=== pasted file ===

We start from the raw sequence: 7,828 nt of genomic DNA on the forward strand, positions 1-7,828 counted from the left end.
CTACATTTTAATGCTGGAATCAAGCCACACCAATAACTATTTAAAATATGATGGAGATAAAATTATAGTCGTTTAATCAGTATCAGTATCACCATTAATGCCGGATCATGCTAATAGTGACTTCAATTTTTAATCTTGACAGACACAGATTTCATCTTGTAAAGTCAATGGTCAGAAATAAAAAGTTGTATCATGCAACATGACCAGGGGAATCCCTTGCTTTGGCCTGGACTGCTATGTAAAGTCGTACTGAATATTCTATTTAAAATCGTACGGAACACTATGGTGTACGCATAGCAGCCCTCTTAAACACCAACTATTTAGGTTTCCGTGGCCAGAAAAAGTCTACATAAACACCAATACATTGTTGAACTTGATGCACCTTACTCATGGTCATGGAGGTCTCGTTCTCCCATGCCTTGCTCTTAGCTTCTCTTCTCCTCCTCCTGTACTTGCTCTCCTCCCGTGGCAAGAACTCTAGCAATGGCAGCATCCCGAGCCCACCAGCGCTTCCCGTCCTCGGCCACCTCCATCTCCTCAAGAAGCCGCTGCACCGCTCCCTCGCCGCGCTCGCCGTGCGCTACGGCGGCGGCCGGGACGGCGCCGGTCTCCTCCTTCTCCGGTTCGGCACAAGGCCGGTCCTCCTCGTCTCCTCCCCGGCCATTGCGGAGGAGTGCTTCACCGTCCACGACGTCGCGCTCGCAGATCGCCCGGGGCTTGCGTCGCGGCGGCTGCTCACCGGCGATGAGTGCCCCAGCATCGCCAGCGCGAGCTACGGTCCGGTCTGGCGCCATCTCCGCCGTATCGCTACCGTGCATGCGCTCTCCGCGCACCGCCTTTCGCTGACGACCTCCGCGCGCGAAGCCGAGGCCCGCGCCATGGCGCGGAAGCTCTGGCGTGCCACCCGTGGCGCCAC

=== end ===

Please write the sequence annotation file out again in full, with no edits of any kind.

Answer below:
We start from the raw sequence: 7,828 nt of genomic DNA on the forward strand, positions 1-7,828 counted from the left end.
CTACATTTTAATGCTGGAATCAAGCCACACCAATAACTATTTAAAATATGATGGAGATAAAATTATAGTCGTTTAATCAGTATCAGTATCACCATTAATGCCGGATCATGCTAATAGTGACTTCAATTTTTAATCTTGACAGACACAGATTTCATCTTGTAAAGTCAATGGTCAGAAATAAAAAGTTGTATCATGCAACATGACCAGGGGAATCCCTTGCTTTGGCCTGGACTGCTATGTAAAGTCGTACTGAATATTCTATTTAAAATCGTACGGAACACTATGGTGTACGCATAGCAGCCCTCTTAAACACCAACTATTTAGGTTTCCGTGGCCAGAAAAAGTCTACATAAACACCAATACATTGTTGAACTTGATGCACCTTACTCATGGTCATGGAGGTCTCGTTCTCCCATGCCTTGCTCTTAGCTTCTCTTCTCCTCCTCCTGTACTTGCTCTCCTCCCGTGGCAAGAACTCTAGCAATGGCAGCATCCCGAGCCCACCAGCGCTTCCCGTCCTCGGCCACCTCCATCTCCTCAAGAAGCCGCTGCACCGCTCCCTCGCCGCGCTCGCCGTGCGCTACGGCGGCGGCCGGGACGGCGCCGGTCTCCTCCTTCTCCGGTTCGGCACAAGGCCGGTCCTCCTCGTCTCCTCCCCGGCCATTGCGGAGGAGTGCTTCACCGTCCACGACGTCGCGCTCGCAGATCGCCCGGGGCTTGCGTCGCGGCGGCTGCTCACCGGCGATGAGTGCCCCAGCATCGCCAGCGCGAGCTACGGTCCGGTCTGGCGCCATCTCCGCCGTATCGCTACCGTGCATGCGCTCTCCGCGCACCGCCTTTCGCTGACGACCTCCGCGCGCGAAGCCGAGGCCCGCGCCATGGCGCGGAAGCTCTGGCGTGCCACCCGTGGCGCCAC